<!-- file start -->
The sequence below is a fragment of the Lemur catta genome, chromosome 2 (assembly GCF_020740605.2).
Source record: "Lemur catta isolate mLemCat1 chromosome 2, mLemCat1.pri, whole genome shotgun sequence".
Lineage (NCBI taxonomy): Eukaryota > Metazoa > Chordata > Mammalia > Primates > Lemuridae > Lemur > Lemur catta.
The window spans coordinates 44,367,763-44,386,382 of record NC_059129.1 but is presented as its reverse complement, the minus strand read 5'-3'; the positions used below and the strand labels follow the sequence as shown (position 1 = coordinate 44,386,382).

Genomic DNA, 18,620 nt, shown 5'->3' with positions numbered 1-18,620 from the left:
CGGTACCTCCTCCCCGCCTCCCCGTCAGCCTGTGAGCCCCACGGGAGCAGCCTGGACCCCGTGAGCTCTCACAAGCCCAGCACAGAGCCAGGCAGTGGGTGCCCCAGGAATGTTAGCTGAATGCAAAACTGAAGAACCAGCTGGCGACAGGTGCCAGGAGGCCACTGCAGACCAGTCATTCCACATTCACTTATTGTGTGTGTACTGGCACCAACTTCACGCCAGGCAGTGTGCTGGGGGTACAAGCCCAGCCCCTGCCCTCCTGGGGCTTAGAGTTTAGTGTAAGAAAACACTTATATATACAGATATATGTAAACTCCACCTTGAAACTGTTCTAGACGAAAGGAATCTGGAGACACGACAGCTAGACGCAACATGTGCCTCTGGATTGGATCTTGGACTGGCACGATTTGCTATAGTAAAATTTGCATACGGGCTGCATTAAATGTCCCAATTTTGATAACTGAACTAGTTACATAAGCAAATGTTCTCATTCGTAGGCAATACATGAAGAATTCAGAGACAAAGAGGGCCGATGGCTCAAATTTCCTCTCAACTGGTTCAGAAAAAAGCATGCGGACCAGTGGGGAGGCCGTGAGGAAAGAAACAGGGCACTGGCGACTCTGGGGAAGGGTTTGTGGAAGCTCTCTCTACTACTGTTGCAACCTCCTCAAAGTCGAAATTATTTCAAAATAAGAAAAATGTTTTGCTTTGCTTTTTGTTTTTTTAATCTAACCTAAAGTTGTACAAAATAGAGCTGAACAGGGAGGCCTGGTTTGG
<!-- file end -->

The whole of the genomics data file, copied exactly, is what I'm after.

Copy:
The sequence below is a fragment of the Lemur catta genome, chromosome 2 (assembly GCF_020740605.2).
Source record: "Lemur catta isolate mLemCat1 chromosome 2, mLemCat1.pri, whole genome shotgun sequence".
Lineage (NCBI taxonomy): Eukaryota > Metazoa > Chordata > Mammalia > Primates > Lemuridae > Lemur > Lemur catta.
The window spans coordinates 44,367,763-44,386,382 of record NC_059129.1 but is presented as its reverse complement, the minus strand read 5'-3'; the positions used below and the strand labels follow the sequence as shown (position 1 = coordinate 44,386,382).

Genomic DNA, 18,620 nt, shown 5'->3' with positions numbered 1-18,620 from the left:
CGGTACCTCCTCCCCGCCTCCCCGTCAGCCTGTGAGCCCCACGGGAGCAGCCTGGACCCCGTGAGCTCTCACAAGCCCAGCACAGAGCCAGGCAGTGGGTGCCCCAGGAATGTTAGCTGAATGCAAAACTGAAGAACCAGCTGGCGACAGGTGCCAGGAGGCCACTGCAGACCAGTCATTCCACATTCACTTATTGTGTGTGTACTGGCACCAACTTCACGCCAGGCAGTGTGCTGGGGGTACAAGCCCAGCCCCTGCCCTCCTGGGGCTTAGAGTTTAGTGTAAGAAAACACTTATATATACAGATATATGTAAACTCCACCTTGAAACTGTTCTAGACGAAAGGAATCTGGAGACACGACAGCTAGACGCAACATGTGCCTCTGGATTGGATCTTGGACTGGCACGATTTGCTATAGTAAAATTTGCATACGGGCTGCATTAAATGTCCCAATTTTGATAACTGAACTAGTTACATAAGCAAATGTTCTCATTCGTAGGCAATACATGAAGAATTCAGAGACAAAGAGGGCCGATGGCTCAAATTTCCTCTCAACTGGTTCAGAAAAAAGCATGCGGACCAGTGGGGAGGCCGTGAGGAAAGAAACAGGGCACTGGCGACTCTGGGGAAGGGTTTGTGGAAGCTCTCTCTACTACTGTTGCAACCTCCTCAAAGTCGAAATTATTTCAAAATAAGAAAAATGTTTTGCTTTGCTTTTTGTTTTTTTAATCTAACCTAAAGTTGTACAAAATAGAGCTGAACAGGGAGGCCTGGTTTGG